Tuesday, August 14, 2018
Tampa Bay Rays

Rays Tales: Picking the first-half MVP for ‘the most interesting team in baseball’

MINNEAPOLIS — We'll start with some free advice for the Rays marketing folks: Find a way to play off those old Dos Equis beer commercials and pitch this squad as the "most interesting team in baseball."

Between the innovative, odd and still-hard-to-explain pitching plan; streaky record; roster reconstruction and ongoing renovations; personalities, back stories and hair styles of key players; hair-graying number of close games; youth, athleticism and exuberance of the roster; and, oh yeah, a winning record going into the All-Star break, name me a more intriguing group. Here's a look back at some of the highs and lows:

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Most Valuable Player

Reflective of the team's success to this point, there is no simple answer. You could say LHP Blake Snell, who has been the best individual performer (and, for those into WAR, ranks highest by far at 4.2) and the one constant in the ever-evolving rotation.

You could say All-Star C Wilson Ramos, who has been the biggest threat in the lineup, leads the team in RBIs (51), OPS (.829) and batting average with runners in scoring position (.355), and has lent a hand to the pitchers.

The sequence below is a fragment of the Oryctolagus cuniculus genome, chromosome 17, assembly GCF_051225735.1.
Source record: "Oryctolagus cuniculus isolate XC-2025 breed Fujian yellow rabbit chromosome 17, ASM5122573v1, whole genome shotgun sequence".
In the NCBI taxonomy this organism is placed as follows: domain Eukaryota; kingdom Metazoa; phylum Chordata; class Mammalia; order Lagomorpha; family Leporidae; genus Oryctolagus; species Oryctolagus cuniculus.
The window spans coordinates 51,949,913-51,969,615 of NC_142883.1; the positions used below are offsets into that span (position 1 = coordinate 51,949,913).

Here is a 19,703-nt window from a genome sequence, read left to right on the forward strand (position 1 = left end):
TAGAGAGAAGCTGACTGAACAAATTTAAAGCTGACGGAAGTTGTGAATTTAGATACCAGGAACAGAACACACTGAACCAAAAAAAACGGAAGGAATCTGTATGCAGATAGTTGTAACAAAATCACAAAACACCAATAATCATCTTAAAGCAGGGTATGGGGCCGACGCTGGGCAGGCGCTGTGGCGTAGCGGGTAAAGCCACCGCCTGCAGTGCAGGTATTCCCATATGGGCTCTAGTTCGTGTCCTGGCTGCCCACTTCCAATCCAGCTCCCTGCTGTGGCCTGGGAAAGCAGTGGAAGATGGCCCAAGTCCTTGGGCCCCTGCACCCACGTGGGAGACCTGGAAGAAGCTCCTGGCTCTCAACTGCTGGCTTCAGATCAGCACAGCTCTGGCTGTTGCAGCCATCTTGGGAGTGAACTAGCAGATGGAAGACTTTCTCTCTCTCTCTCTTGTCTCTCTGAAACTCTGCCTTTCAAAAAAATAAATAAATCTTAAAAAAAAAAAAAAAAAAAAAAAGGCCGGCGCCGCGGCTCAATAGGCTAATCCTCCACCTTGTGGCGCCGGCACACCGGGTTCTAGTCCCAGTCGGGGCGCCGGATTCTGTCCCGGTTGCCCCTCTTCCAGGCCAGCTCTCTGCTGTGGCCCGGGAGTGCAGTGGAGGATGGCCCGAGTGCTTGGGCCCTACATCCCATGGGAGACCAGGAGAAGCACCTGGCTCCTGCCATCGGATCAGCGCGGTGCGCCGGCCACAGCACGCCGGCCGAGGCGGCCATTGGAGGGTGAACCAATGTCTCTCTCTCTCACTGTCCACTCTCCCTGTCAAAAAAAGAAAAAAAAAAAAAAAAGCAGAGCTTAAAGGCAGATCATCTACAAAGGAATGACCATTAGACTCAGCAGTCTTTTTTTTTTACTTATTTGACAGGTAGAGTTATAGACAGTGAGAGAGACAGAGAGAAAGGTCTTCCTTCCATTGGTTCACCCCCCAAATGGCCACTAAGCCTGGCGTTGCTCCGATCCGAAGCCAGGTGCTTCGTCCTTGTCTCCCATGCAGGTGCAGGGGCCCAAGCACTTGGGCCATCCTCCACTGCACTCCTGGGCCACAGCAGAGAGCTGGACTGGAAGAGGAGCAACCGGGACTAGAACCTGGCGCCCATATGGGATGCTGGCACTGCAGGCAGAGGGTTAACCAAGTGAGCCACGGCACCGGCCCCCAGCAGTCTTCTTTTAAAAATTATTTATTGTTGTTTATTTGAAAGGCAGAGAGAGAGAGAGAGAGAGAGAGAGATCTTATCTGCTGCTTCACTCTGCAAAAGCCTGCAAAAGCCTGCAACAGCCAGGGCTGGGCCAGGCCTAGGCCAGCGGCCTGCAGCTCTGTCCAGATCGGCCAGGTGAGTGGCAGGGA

You could say INF/OF Daniel Robertson, whose combination of consistently high quality at-bats (team-best .386 on-base percentage), stunningly slick defense and positional versatility is invaluable. But this has been an odd season so it results in an odd choice, which is the pitching staff overall. How in the world is this group doing this well? Seriously. They've been using just three, and sometimes two, traditional starters. Guys who are relievers as starters — or, in the proper lexicon, openers — and guys who are starters as relievers. Roles have become amorphic, and somewhat abolished.

redit pitching coach Kyle Snyder for keeping it all straight, manager Kevin Cash for getting the team to buy in, the front office for having the chutzpah to do what they've spent years talking about. But to have the sixth best ERA overall in the majors (through Thursday), and the lowest since implementing the opener plan on May 19, is a remarkable group effort.

2. Robertson

3. Ramos

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Most pleasant surprise

In what was otherwise a dramatically busy offseason, the Rays' biggest moves at the winter meetings were acquiring fringe middle infielders on three consecutive days. Ryan Schimpf didn't make it out of spring training. Micah Johnson has been at Triple-A Durham all year with a sub.-200 average. And Joey Wendle has been one of the top rookies in the American League. He's hit (.273), run, and played second, third, short and, now, leftfield — all well. There's a couple of infielders in New York and a two-way star in Anaheim that will keep Wendle from getting Rookie of the Year votes, but he's turned out to be a keeper.